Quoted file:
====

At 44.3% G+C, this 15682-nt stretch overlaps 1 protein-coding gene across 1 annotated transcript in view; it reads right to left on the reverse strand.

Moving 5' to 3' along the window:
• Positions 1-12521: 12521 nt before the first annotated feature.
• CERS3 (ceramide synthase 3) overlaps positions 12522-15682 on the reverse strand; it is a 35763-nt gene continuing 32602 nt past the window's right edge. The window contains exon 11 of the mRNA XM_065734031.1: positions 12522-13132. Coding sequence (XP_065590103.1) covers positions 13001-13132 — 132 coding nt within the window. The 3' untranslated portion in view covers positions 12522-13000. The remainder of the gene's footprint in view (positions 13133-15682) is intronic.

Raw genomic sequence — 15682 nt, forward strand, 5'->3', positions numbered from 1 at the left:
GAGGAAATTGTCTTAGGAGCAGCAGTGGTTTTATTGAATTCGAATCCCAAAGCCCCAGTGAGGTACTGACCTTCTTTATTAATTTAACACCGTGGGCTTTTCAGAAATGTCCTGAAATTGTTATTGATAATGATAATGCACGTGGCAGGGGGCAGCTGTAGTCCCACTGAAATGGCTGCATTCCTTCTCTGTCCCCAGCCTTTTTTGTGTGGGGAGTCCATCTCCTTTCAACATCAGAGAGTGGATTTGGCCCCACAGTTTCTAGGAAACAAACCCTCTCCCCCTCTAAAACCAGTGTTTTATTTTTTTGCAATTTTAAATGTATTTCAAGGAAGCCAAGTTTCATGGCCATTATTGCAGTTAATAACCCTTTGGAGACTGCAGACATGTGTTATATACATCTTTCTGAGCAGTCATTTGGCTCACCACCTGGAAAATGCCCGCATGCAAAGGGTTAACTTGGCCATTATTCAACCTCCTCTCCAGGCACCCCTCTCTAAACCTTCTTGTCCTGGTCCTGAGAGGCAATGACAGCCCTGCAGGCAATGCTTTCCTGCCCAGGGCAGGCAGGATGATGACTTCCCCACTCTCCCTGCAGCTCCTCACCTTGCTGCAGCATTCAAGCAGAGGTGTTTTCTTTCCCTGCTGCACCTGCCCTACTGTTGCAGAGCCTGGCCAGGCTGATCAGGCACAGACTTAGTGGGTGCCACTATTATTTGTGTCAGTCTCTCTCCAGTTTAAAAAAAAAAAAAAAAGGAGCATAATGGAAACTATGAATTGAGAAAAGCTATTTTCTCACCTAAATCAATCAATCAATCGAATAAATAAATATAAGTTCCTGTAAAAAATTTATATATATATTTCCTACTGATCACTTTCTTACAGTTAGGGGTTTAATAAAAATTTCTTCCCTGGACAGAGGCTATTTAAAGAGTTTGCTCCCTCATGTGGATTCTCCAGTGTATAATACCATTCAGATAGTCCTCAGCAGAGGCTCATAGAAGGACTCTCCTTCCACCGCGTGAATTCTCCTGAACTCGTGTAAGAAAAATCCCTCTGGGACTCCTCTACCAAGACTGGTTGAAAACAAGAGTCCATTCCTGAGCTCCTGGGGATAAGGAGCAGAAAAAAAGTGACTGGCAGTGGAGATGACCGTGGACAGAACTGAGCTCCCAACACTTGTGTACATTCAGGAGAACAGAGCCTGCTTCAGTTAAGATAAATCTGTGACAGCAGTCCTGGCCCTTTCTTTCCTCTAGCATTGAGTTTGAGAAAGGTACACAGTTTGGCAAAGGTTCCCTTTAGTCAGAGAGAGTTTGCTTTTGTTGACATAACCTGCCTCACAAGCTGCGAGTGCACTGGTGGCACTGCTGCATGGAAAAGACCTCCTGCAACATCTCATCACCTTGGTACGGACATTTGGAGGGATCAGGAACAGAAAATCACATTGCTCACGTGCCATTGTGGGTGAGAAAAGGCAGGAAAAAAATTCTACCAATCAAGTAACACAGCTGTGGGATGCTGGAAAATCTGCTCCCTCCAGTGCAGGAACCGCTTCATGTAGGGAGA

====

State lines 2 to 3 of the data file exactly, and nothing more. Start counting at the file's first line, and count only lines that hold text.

Moving 5' to 3' along the window:
• Positions 1-12521: 12521 nt before the first annotated feature.